Or they could wear a portion of their draft clothes -- perhaps the more comfortable aspect of it -- for the early part of the day and then complete the ensemble later before the cameras come on.

This is all pretty routine stuff, except the guide sort of misspoke on the latter part and referred to it as "you can come partially dressed."

Some players are listening more carefully than others. Moore, who doesn't miss anything, smirked along with the others who were chuckling.

"Everybody better come fully dressed," Moore whispered to no one in particular.

Later she said of the whirlwind that she's already entered as the expected No. 1 pick: "I knew it was going to be crazy. But it's a good crazy."

Quick turnaround after NCAA tournament

Moore said she had some help from her mom and others with her draft-day ensemble, which she picked out while in Los Angeles for the Wooden Award ceremonies.

"Thursday was when the final decision was made," Moore said. "I hope people like it."

Moore had some extra time to think about all this -- time she didn't want to have. Her Huskies, who had won the past two NCAA titles, lost in the national semifinals this year in Indianapolis.

"Those first couple of days afterward were really hard," Moore said. "I think I was forced to come out of it quicker because I had business to take care of. I had to move on and prepare to face this next part of my life.

"I remember my freshman year [when UConn lost to Stanford in the national semifinals], it was at least a couple of weeks before I kind of snapped out of it. But I kind of had to by Wednesday this last week."

Pedersen and Cardinal teammate Jeanette Pohlen know that feeling well. They lost to Texas A&M in the national semifinals. And in the locker room after the game, both acknowledged they were in a kind of shocked, disbelieving state.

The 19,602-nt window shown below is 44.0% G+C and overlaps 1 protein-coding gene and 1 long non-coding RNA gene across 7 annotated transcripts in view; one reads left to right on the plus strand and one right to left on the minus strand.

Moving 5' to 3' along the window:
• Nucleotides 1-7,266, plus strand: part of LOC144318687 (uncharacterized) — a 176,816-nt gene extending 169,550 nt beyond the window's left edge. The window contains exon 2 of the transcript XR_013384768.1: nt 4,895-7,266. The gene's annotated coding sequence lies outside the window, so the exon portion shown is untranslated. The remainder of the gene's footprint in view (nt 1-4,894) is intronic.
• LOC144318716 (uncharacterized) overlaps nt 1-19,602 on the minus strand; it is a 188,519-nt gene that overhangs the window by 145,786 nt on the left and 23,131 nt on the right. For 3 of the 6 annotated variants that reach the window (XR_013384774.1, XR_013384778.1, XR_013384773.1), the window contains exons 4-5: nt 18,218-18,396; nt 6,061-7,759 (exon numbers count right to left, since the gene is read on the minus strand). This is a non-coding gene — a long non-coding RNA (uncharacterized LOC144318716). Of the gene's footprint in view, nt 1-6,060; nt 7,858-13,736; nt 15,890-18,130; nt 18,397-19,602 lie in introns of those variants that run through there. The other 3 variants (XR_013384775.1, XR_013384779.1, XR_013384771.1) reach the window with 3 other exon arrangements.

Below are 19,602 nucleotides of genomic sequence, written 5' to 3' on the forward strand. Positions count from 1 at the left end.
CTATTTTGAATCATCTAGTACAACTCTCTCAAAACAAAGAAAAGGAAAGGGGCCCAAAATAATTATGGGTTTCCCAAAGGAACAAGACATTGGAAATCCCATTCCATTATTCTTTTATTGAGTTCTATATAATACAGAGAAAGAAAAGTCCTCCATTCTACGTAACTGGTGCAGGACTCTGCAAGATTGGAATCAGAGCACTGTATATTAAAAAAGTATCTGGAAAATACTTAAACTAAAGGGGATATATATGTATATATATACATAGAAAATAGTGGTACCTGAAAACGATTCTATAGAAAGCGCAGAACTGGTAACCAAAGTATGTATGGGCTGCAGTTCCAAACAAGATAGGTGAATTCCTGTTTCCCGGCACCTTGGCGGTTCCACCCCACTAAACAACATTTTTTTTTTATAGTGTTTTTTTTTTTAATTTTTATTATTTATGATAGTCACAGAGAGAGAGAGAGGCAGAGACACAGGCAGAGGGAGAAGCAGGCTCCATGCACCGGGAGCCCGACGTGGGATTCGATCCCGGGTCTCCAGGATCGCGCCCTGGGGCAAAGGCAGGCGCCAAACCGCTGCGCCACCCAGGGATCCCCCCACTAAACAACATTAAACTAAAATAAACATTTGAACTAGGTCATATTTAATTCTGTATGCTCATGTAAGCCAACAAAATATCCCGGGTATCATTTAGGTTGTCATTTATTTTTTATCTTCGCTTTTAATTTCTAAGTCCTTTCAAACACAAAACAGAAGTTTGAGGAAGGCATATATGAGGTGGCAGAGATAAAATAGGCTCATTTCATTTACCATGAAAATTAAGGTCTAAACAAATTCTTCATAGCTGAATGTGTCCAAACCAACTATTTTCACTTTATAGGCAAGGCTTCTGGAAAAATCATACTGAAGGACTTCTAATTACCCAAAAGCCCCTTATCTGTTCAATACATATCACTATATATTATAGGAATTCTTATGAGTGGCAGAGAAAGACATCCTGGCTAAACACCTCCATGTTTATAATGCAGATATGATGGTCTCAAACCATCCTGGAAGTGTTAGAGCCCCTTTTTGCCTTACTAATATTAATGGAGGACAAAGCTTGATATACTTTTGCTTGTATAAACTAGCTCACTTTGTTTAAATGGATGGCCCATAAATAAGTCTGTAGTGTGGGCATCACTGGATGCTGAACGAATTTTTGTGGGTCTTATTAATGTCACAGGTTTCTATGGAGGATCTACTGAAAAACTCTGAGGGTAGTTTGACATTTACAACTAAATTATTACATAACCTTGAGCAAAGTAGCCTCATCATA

"I kept thinking somehow we were going to play again next weekend, even though I knew we weren't," Pohlen said.

If reality hadn't sunk in late last Sunday night for Pedersen, it definitely started to when around 2 a.m., she was at the 24-hour Steak 'n Shake on a busy corner of downtown Indianapolis that practically everyone at the Final Four ended up visiting at one point or another. And who should walk in then but the Texas A&M team. Oh, hi guys.

"Now, though, we've talked a lot to Danielle and Sydney [Colson] here," Pedersen said, with the loss a week behind her. "It seems weird we were just playing them in the Final Four, and now we're here together for the draft. They're really nice."

And they'll surely forgive Pedersen for not watching their championship-game victory over Notre Dame. She just couldn't put herself through that.

"I went and got ice cream," she said.

About two hours' worth.

Searching for the right fit

The college allegiances will never totally be left behind, but it will soon be time for those draftees fortunate enough to make rosters to bond with new teammates and adjust to different coaching styles.

Lavender, one of the more coveted post players in this draft, said that after her Buckeyes fell in the Sweet 16 to Tennessee, she allowed herself to start going over the various draft possibilities.

"I definitely have thought about it a lot," Lavender said. "It's kind of nerve-racking, because you don't know for sure. But I have some ideas of where I might fit in the draft, and what I could do for each of those teams. It's exciting to see your name float around in the mock drafts, so you can get an idea in your head of where you may go."

To Lavender, being prepared to say something meaningful and knowledgeable about her new team is as just important as getting the right suit and shoes.

"You should enjoy the excitement and anxiety of not knowing yet where you're going," she said. "And then take it from there once you find out."

Mechelle Voepel, a regular contributor to ESPN.com, can be reached at mvoepel123@yahoo.com. Read her blog at voepel.wordpress.com.